#76 February 2020 Update on My T1DM Management

This is a monthly update on my glycemic management of type 1 diabetes (T1DM) using Humalog and now Tresiba insulin injections with a ketogenic whole-food diet and resistance and aerobic exercise.

If you feel you might benefit from some individual attention and suggestions for achieving success with blood sugar control for type 1 or type 2 diabetes and/or losing excess body fat, I can assist you with a personal consultation via Skype. See the Coaching page for more info.

In October I did an interview with Ross Wollen on asweetlife.org titled “Interview: Dr. Runyan is the Diabetic Ketogenic Athlete.” You can read it here.

I wrote an article for DietDoctor in July titled “What you need to know about a low-carb diet and your kidneys.“ You can read it here

My books are available for purchase: The Ketogenic Diet for Type 1 Diabetes also available on Amazon in print, and my other book, Conquer Type 2 Diabetes with a Ketogenic Diet, is also available on Amazon in print

Glycemic Results For February 2020

My February 2020 glycemic results were excellent except for having more blood sugars < 74 mg/dl than my goal of < 5%. My monthly blood glucose variability, as measured by standard deviation, was a new low at 16 mg/dl, since my diagnosis of type 1 diabetes in 1998.

The graph below shows all the blood glucose measurements and daily insulin dose totals for February 2020.

My blood sugar goals are shown in Tables 2.3 and 2.4 below. I used as my measure of normality, a standard deviation of blood glucose (SDBG) of less than 18 mg/dl (1.0 mmol/l). This value was measured in 434 metabolically healthy subjects in China as reported in this study.

The table below shows my monthly mean body weight, mean total daily insulin dose, mean basal insulin dose, mean bolus insulin dose, and the mean bolus insulin dose for each meal and the bedtime bolus insulin dose which I started using a few months ago to try to improve my fasting blood sugar while keeping the basal insulin dose constant. Despite this I did have to decrease my Tresiba dose by 1 IU this month to address fasting low blood sugars. Diluting my Humalog 5:1 helps to give precise doses with meals and at bedtime.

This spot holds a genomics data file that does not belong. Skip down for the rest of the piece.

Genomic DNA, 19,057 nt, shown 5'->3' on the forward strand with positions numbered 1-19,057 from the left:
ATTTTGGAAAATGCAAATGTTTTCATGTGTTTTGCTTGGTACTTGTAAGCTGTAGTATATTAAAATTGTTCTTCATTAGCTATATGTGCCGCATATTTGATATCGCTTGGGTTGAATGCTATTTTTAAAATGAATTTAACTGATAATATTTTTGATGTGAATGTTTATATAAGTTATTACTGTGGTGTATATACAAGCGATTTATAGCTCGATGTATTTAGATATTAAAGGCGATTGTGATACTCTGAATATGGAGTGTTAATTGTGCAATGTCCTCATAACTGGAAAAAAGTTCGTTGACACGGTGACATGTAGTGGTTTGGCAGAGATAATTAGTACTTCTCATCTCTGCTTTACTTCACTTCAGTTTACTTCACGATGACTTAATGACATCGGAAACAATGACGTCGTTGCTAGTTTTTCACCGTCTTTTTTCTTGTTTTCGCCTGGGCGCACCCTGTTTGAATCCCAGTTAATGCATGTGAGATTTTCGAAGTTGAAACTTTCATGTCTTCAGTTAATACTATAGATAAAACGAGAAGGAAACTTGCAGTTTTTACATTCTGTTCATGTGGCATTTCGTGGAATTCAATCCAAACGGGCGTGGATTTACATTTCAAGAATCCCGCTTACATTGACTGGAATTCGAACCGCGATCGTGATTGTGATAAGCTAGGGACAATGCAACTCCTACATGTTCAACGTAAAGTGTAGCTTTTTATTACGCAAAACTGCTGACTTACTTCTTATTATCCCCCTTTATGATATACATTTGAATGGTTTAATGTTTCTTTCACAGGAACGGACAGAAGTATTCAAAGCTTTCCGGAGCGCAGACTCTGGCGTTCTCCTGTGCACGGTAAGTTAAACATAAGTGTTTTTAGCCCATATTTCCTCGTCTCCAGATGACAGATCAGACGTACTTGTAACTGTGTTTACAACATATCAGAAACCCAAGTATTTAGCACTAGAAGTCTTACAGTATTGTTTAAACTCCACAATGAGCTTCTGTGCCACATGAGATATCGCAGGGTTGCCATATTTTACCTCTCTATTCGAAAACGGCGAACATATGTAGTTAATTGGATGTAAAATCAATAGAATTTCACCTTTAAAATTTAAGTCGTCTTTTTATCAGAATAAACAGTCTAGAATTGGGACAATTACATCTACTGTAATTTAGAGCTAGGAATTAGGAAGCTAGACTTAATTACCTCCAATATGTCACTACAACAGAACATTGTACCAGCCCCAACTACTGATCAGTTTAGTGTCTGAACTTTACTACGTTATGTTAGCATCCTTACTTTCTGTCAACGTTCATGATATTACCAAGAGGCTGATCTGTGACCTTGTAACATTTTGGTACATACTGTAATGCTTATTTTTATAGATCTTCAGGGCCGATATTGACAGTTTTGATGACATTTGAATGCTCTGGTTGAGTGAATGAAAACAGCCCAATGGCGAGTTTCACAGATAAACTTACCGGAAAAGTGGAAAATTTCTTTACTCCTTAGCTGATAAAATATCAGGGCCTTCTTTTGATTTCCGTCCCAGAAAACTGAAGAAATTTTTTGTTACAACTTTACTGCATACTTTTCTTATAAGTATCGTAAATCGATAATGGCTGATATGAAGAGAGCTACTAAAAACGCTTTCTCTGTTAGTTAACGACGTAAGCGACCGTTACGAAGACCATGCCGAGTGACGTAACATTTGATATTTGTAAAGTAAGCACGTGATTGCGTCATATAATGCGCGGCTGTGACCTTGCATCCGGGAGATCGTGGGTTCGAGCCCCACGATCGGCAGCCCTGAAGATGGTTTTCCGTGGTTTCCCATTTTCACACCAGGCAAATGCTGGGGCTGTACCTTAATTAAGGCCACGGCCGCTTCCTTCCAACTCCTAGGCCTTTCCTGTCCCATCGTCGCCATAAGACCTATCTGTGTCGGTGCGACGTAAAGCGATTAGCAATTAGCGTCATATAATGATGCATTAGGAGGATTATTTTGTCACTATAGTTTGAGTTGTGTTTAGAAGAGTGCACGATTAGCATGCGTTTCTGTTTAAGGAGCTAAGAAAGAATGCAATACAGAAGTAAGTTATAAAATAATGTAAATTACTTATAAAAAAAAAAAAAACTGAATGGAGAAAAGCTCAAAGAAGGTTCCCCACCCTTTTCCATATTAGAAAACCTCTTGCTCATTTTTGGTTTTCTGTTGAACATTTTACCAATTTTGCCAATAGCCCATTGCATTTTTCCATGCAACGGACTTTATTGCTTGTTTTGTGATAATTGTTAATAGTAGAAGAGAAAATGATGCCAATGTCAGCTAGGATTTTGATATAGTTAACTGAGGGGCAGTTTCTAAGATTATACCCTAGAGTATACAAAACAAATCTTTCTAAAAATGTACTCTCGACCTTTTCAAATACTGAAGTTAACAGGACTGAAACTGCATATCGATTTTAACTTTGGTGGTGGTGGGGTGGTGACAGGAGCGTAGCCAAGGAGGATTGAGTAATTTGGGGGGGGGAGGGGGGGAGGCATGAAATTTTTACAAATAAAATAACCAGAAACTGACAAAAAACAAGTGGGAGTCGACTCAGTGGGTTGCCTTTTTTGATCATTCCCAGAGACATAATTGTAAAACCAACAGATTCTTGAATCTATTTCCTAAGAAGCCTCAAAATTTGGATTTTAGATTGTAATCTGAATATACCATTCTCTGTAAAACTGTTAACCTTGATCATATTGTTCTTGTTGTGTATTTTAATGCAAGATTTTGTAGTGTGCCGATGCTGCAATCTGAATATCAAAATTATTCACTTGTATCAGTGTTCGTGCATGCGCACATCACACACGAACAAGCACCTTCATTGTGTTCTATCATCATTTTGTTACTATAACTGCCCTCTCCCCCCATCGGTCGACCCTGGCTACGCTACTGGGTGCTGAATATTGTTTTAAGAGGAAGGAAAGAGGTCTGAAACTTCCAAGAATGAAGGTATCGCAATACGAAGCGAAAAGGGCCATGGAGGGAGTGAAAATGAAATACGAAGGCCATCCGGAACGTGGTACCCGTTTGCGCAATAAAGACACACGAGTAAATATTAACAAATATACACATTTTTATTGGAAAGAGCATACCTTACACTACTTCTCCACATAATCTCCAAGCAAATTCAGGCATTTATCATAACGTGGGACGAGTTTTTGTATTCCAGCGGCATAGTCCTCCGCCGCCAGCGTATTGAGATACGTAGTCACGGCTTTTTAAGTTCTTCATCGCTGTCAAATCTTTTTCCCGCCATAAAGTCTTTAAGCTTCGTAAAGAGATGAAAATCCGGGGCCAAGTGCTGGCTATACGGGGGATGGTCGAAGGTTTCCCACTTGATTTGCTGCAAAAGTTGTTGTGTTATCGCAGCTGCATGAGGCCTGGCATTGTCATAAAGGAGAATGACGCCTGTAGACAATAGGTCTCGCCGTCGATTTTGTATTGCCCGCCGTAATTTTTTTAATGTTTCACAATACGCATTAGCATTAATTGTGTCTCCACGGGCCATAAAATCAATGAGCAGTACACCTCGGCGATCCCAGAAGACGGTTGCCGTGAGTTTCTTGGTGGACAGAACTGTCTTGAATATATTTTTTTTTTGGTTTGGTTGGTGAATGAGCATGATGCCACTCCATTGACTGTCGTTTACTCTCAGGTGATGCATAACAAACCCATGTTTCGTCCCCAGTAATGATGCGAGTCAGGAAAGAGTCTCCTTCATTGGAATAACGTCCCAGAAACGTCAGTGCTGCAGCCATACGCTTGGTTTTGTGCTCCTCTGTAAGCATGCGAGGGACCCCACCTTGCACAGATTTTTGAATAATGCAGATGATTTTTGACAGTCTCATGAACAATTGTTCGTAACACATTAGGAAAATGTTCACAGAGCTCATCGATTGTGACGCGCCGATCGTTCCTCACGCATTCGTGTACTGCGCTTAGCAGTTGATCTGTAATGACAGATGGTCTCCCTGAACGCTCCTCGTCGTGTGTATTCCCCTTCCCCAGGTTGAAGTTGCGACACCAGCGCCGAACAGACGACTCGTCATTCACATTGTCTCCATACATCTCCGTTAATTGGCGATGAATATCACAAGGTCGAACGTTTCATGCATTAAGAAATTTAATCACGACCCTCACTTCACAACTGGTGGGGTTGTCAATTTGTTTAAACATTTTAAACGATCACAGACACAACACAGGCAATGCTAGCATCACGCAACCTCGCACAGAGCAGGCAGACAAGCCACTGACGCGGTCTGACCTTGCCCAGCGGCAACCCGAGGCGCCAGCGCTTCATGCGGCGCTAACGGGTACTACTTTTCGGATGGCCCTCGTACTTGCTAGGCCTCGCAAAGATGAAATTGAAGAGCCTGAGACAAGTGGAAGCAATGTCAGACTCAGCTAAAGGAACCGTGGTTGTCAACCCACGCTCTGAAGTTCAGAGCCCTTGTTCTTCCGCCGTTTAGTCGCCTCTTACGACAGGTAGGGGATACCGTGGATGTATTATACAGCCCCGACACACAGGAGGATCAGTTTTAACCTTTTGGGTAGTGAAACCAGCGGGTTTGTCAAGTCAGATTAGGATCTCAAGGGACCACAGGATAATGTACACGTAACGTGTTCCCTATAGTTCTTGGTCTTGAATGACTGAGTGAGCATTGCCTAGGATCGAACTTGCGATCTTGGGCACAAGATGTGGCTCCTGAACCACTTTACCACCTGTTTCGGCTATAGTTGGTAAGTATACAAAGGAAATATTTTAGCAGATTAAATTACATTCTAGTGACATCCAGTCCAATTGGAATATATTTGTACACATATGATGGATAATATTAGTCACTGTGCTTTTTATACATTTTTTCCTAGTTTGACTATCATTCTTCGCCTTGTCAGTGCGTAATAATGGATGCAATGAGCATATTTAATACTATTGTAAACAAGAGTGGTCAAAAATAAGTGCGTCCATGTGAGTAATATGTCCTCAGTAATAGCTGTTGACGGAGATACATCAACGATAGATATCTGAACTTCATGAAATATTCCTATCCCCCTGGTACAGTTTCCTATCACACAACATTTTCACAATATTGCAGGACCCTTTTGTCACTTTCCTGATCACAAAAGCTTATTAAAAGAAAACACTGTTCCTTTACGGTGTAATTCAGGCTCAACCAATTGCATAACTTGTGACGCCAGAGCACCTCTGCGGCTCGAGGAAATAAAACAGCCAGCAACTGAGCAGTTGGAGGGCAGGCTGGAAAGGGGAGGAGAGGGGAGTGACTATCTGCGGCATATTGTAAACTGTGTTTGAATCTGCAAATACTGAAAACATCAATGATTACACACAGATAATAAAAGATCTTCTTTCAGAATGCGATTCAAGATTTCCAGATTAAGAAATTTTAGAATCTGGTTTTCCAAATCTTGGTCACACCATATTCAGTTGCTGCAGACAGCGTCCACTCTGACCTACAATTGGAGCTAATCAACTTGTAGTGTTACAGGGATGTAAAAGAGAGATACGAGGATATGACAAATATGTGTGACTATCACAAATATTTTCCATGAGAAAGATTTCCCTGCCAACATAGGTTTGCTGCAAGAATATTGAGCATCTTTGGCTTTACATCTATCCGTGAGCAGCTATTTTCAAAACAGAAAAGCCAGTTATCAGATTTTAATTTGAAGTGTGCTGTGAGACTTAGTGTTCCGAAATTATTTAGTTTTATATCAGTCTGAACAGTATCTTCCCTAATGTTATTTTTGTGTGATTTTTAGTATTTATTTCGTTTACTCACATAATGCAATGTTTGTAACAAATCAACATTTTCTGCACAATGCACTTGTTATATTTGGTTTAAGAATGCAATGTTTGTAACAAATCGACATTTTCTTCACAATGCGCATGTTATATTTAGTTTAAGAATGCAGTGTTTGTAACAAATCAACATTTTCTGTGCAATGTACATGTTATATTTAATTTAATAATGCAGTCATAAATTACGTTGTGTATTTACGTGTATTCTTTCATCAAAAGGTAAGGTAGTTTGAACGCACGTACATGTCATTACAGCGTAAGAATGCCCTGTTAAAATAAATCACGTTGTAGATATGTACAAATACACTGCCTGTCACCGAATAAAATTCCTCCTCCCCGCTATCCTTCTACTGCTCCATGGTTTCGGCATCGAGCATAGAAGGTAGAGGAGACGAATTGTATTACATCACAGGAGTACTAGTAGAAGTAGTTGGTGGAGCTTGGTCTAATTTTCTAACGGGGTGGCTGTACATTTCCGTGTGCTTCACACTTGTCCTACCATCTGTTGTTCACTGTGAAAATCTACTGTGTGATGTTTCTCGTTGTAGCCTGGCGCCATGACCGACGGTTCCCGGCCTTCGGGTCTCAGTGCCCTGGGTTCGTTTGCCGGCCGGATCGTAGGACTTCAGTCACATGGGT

The table below shows my blood glucose variability data including the monthly mean blood glucose, the standard deviation of blood glucose (SDBG), the coefficient of variation (COV), the calculated HbA1c, and the percentage of blood glucose values < 74 mg/dl, between 74 and 126 mg/dl, and > 126 mg/dl. As mentioned, my percentage of blood glucose values < 74 mg/dl was higher than my goal of < 5%. I did not need to take any glucose tablets (or Smarties) this month.

My total daily insulin dose was lower this month and on par with previous months.

Table 2.2 below shows the mean and 95th percentile of the interstitial glucose (IG) and standard deviation of the interstitial glucose (SDIG) of 564 nondiabetic subjects as measured by CGM from the five studies referenced below.

The references for these five studies are shown below.

In February, I tinkered with a mathematical model to predict insulin doses. This month, I will test it and hope that it will be the final version. It is clear that there will always be some inherent variability in blood sugars when treating T1DM with exogenous insulin, but as long as normal blood sugars can be achieved while being safe, i.e., with minimal hypoglycemia, then I will be satisfied. I expect this mathematical approach will only be useful after one has established a consistent schedule of meals, exercise, and sleep, i.e. factors known to affect insulin sensitivity.

Till next time….

14 comments

  1. Brian Lucido